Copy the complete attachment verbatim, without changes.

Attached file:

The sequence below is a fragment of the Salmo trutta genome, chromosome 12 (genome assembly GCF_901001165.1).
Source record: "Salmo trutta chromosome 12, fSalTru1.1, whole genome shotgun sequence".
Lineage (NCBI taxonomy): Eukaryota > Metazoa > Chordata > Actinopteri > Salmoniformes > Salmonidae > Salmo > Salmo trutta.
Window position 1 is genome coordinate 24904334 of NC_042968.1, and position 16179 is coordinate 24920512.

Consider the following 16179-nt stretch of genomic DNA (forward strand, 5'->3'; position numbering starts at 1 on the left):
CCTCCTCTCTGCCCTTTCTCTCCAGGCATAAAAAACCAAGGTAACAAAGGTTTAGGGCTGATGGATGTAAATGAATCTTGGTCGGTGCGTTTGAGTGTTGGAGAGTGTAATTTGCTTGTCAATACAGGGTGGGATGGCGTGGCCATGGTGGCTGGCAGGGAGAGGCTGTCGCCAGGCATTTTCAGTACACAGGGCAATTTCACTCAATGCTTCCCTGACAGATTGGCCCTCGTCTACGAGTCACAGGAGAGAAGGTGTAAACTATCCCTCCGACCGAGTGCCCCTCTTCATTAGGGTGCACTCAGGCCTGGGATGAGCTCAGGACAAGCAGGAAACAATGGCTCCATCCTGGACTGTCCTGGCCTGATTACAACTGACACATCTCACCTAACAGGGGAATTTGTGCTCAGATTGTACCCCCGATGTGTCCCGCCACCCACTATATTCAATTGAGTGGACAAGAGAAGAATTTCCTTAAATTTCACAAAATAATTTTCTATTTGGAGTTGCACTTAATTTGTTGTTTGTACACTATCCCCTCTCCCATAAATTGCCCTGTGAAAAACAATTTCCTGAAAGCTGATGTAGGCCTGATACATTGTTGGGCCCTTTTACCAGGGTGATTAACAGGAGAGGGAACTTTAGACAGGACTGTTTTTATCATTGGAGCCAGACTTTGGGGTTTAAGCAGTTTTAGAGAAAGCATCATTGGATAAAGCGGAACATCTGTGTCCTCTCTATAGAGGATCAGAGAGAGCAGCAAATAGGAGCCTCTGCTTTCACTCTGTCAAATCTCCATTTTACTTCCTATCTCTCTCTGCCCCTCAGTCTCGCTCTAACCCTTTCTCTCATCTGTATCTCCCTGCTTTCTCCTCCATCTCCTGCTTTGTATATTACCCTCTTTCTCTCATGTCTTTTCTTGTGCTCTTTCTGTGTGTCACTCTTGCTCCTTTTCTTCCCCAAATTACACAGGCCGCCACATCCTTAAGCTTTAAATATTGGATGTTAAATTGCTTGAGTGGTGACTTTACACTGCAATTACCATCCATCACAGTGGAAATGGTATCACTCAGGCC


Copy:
The sequence below is a fragment of the Salmo trutta genome, chromosome 12 (genome assembly GCF_901001165.1).
Source record: "Salmo trutta chromosome 12, fSalTru1.1, whole genome shotgun sequence".
Lineage (NCBI taxonomy): Eukaryota > Metazoa > Chordata > Actinopteri > Salmoniformes > Salmonidae > Salmo > Salmo trutta.
Window position 1 is genome coordinate 24904334 of NC_042968.1, and position 16179 is coordinate 24920512.

Consider the following 16179-nt stretch of genomic DNA (forward strand, 5'->3'; position numbering starts at 1 on the left):
CCTCCTCTCTGCCCTTTCTCTCCAGGCATAAAAAACCAAGGTAACAAAGGTTTAGGGCTGATGGATGTAAATGAATCTTGGTCGGTGCGTTTGAGTGTTGGAGAGTGTAATTTGCTTGTCAATACAGGGTGGGATGGCGTGGCCATGGTGGCTGGCAGGGAGAGGCTGTCGCCAGGCATTTTCAGTACACAGGGCAATTTCACTCAATGCTTCCCTGACAGATTGGCCCTCGTCTACGAGTCACAGGAGAGAAGGTGTAAACTATCCCTCCGACCGAGTGCCCCTCTTCATTAGGGTGCACTCAGGCCTGGGATGAGCTCAGGACAAGCAGGAAACAATGGCTCCATCCTGGACTGTCCTGGCCTGATTACAACTGACACATCTCACCTAACAGGGGAATTTGTGCTCAGATTGTACCCCCGATGTGTCCCGCCACCCACTATATTCAATTGAGTGGACAAGAGAAGAATTTCCTTAAATTTCACAAAATAATTTTCTATTTGGAGTTGCACTTAATTTGTTGTTTGTACACTATCCCCTCTCCCATAAATTGCCCTGTGAAAAACAATTTCCTGAAAGCTGATGTAGGCCTGATACATTGTTGGGCCCTTTTACCAGGGTGATTAACAGGAGAGGGAACTTTAGACAGGACTGTTTTTATCATTGGAGCCAGACTTTGGGGTTTAAGCAGTTTTAGAGAAAGCATCATTGGATAAAGCGGAACATCTGTGTCCTCTCTATAGAGGATCAGAGAGAGCAGCAAATAGGAGCCTCTGCTTTCACTCTGTCAAATCTCCATTTTACTTCCTATCTCTCTCTGCCCCTCAGTCTCGCTCTAACCCTTTCTCTCATCTGTATCTCCCTGCTTTCTCCTCCATCTCCTGCTTTGTATATTACCCTCTTTCTCTCATGTCTTTTCTTGTGCTCTTTCTGTGTGTCACTCTTGCTCCTTTTCTTCCCCAAATTACACAGGCCGCCACATCCTTAAGCTTTAAATATTGGATGTTAAATTGCTTGAGTGGTGACTTTACACTGCAATTACCATCCATCACAGTGGAAATGGTATCACTCAGGCC